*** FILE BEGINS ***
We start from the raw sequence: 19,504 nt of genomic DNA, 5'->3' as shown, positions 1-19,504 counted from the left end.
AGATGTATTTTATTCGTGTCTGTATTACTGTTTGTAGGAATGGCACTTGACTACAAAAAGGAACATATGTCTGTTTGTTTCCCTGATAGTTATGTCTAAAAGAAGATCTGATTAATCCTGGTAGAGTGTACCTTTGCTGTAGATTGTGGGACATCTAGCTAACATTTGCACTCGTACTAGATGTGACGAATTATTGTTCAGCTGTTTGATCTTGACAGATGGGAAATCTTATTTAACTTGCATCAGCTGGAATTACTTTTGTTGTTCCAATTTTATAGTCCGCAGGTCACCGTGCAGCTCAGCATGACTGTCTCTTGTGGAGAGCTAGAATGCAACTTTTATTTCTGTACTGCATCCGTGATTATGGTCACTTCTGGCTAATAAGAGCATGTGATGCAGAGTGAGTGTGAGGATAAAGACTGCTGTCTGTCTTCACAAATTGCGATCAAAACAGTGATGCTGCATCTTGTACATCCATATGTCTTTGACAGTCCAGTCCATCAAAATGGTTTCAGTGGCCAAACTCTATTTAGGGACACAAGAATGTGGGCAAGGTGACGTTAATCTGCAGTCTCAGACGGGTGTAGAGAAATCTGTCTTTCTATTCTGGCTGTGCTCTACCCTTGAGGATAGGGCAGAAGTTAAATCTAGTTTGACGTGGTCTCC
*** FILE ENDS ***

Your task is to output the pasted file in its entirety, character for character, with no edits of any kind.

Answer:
We start from the raw sequence: 19,504 nt of genomic DNA, 5'->3' as shown, positions 1-19,504 counted from the left end.
AGATGTATTTTATTCGTGTCTGTATTACTGTTTGTAGGAATGGCACTTGACTACAAAAAGGAACATATGTCTGTTTGTTTCCCTGATAGTTATGTCTAAAAGAAGATCTGATTAATCCTGGTAGAGTGTACCTTTGCTGTAGATTGTGGGACATCTAGCTAACATTTGCACTCGTACTAGATGTGACGAATTATTGTTCAGCTGTTTGATCTTGACAGATGGGAAATCTTATTTAACTTGCATCAGCTGGAATTACTTTTGTTGTTCCAATTTTATAGTCCGCAGGTCACCGTGCAGCTCAGCATGACTGTCTCTTGTGGAGAGCTAGAATGCAACTTTTATTTCTGTACTGCATCCGTGATTATGGTCACTTCTGGCTAATAAGAGCATGTGATGCAGAGTGAGTGTGAGGATAAAGACTGCTGTCTGTCTTCACAAATTGCGATCAAAACAGTGATGCTGCATCTTGTACATCCATATGTCTTTGACAGTCCAGTCCATCAAAATGGTTTCAGTGGCCAAACTCTATTTAGGGACACAAGAATGTGGGCAAGGTGACGTTAATCTGCAGTCTCAGACGGGTGTAGAGAAATCTGTCTTTCTATTCTGGCTGTGCTCTACCCTTGAGGATAGGGCAGAAGTTAAATCTAGTTTGACGTGGTCTCC